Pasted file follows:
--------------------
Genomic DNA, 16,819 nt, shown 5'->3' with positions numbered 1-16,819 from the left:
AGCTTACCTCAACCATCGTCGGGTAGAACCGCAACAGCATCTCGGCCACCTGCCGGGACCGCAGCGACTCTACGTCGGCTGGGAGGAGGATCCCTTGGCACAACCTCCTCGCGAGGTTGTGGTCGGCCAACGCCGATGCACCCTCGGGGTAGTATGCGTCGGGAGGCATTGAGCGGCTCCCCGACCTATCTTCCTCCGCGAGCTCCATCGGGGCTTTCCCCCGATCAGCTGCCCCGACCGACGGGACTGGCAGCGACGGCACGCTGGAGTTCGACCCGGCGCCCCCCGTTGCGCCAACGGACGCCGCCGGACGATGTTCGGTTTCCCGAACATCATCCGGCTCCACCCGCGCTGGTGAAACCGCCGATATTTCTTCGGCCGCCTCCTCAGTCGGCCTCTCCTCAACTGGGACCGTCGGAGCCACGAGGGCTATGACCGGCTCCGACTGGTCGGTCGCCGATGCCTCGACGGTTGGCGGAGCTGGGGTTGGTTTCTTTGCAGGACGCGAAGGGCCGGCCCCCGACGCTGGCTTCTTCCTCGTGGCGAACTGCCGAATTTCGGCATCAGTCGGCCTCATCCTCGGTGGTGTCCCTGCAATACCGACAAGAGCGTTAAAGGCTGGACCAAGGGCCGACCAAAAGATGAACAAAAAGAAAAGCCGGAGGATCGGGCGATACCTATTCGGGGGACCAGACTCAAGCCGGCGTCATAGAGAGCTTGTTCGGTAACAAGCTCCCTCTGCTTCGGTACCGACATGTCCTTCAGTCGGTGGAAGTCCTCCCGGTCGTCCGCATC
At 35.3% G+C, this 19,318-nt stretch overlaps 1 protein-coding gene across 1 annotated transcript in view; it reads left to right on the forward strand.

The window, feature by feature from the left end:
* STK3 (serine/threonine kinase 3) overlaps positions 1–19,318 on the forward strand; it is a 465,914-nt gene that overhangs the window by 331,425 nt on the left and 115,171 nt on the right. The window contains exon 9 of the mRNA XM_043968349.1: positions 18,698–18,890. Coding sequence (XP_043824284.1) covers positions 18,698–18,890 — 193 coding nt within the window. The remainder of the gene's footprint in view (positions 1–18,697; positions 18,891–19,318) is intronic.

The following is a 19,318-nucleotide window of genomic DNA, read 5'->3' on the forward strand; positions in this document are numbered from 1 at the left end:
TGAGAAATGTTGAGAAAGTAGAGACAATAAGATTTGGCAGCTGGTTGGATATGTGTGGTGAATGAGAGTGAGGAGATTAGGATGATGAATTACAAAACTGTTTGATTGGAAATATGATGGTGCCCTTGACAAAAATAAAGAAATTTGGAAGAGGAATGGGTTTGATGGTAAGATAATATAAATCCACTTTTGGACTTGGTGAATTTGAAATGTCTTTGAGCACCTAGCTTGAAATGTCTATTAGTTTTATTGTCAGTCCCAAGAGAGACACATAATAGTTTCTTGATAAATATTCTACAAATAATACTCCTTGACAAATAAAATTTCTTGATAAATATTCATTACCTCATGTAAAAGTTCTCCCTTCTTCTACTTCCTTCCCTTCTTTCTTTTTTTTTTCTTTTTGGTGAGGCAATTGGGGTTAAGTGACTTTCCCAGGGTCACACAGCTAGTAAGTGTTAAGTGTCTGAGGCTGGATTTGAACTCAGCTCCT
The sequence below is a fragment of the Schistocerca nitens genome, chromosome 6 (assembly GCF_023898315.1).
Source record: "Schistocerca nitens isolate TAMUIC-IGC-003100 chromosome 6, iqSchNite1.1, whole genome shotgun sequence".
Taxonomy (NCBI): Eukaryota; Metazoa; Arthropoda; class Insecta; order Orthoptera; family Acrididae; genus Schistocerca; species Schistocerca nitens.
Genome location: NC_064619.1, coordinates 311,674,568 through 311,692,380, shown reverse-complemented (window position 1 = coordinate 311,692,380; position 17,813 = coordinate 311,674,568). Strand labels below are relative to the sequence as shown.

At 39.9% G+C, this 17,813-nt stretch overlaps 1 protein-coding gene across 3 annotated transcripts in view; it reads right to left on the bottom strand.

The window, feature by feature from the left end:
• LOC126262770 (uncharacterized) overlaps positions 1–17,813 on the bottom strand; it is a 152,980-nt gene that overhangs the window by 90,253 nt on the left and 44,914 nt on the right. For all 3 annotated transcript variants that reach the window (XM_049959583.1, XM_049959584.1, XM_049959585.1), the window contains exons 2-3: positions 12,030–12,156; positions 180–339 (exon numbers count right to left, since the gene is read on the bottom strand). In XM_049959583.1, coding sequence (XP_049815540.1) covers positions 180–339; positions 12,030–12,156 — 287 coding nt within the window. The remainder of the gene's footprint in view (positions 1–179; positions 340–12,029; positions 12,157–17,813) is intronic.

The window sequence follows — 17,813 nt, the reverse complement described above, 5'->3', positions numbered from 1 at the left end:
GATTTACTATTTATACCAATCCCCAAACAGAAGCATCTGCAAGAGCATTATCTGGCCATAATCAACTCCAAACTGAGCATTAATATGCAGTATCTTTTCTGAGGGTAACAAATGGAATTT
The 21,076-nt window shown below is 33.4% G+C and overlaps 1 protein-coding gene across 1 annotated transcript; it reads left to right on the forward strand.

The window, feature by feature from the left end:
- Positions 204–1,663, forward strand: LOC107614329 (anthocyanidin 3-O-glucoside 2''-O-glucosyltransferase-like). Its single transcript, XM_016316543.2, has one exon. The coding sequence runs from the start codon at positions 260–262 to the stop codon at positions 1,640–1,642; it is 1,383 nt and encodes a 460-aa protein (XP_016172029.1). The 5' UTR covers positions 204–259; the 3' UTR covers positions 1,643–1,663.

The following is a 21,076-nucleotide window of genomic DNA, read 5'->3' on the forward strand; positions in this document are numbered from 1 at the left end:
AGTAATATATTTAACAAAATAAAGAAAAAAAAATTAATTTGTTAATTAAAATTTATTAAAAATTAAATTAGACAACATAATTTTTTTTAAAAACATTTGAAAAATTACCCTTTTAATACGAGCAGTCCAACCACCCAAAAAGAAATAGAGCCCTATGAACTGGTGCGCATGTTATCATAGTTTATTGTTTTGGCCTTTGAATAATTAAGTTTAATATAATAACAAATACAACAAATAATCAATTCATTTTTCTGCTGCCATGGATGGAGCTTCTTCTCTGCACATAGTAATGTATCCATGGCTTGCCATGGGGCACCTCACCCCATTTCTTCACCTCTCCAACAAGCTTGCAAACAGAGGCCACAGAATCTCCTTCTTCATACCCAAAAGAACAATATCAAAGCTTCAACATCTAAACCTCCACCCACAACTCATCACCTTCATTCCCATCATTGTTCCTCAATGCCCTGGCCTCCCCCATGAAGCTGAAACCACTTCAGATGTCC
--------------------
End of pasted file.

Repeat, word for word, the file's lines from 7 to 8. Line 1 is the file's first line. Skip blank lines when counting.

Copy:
TGAGAAATGTTGAGAAAGTAGAGACAATAAGATTTGGCAGCTGGTTGGATATGTGTGGTGAATGAGAGTGAGGAGATTAGGATGATGAATTACAAAACTGTTTGATTGGAAATATGATGGTGCCCTTGACAAAAATAAAGAAATTTGGAAGAGGAATGGGTTTGATGGTAAGATAATATAAATCCACTTTTGGACTTGGTGAATTTGAAATGTCTTTGAGCACCTAGCTTGAAATGTCTATTAGTTTTATTGTCAGTCCCAAGAGAGACACATAATAGTTTCTTGATAAATATTCTACAAATAATACTCCTTGACAAATAAAATTTCTTGATAAATATTCATTACCTCATGTAAAAGTTCTCCCTTCTTCTACTTCCTTCCCTTCTTTCTTTTTTTTTTCTTTTTGGTGAGGCAATTGGGGTTAAGTGACTTTCCCAGGGTCACACAGCTAGTAAGTGTTAAGTGTCTGAGGCTGGATTTGAACTCAGCTCCT
The sequence below is a fragment of the Schistocerca nitens genome, chromosome 6 (assembly GCF_023898315.1).